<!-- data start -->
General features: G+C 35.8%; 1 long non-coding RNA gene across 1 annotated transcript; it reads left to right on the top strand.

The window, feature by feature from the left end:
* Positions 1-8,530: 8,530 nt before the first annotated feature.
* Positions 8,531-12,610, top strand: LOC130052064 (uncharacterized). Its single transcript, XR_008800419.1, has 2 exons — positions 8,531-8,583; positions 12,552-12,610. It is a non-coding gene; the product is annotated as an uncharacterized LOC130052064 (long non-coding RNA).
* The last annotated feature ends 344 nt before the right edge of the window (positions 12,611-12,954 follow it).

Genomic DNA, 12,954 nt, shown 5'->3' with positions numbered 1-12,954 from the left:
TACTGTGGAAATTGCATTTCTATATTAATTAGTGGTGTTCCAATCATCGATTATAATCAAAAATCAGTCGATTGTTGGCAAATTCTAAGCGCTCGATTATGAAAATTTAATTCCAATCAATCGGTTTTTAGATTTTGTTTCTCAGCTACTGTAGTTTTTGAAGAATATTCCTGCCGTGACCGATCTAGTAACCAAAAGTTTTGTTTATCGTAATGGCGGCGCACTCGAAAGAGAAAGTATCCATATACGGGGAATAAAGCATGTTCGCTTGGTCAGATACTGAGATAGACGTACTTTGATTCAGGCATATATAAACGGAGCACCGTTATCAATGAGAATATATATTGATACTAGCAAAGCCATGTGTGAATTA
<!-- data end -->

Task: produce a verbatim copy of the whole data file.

General features: G+C 35.8%; 1 long non-coding RNA gene across 1 annotated transcript; it reads left to right on the top strand.

The window, feature by feature from the left end:
* Positions 1-8,530: 8,530 nt before the first annotated feature.
* Positions 8,531-12,610, top strand: LOC130052064 (uncharacterized). Its single transcript, XR_008800419.1, has 2 exons — positions 8,531-8,583; positions 12,552-12,610. It is a non-coding gene; the product is annotated as an uncharacterized LOC130052064 (long non-coding RNA).
* The last annotated feature ends 344 nt before the right edge of the window (positions 12,611-12,954 follow it).

Genomic DNA, 12,954 nt, shown 5'->3' with positions numbered 1-12,954 from the left:
TACTGTGGAAATTGCATTTCTATATTAATTAGTGGTGTTCCAATCATCGATTATAATCAAAAATCAGTCGATTGTTGGCAAATTCTAAGCGCTCGATTATGAAAATTTAATTCCAATCAATCGGTTTTTAGATTTTGTTTCTCAGCTACTGTAGTTTTTGAAGAATATTCCTGCCGTGACCGATCTAGTAACCAAAAGTTTTGTTTATCGTAATGGCGGCGCACTCGAAAGAGAAAGTATCCATATACGGGGAATAAAGCATGTTCGCTTGGTCAGATACTGAGATAGACGTACTTTGATTCAGGCATATATAAACGGAGCACCGTTATCAATGAGAATATATATTGATACTAGCAAAGCCATGTGTGAATTA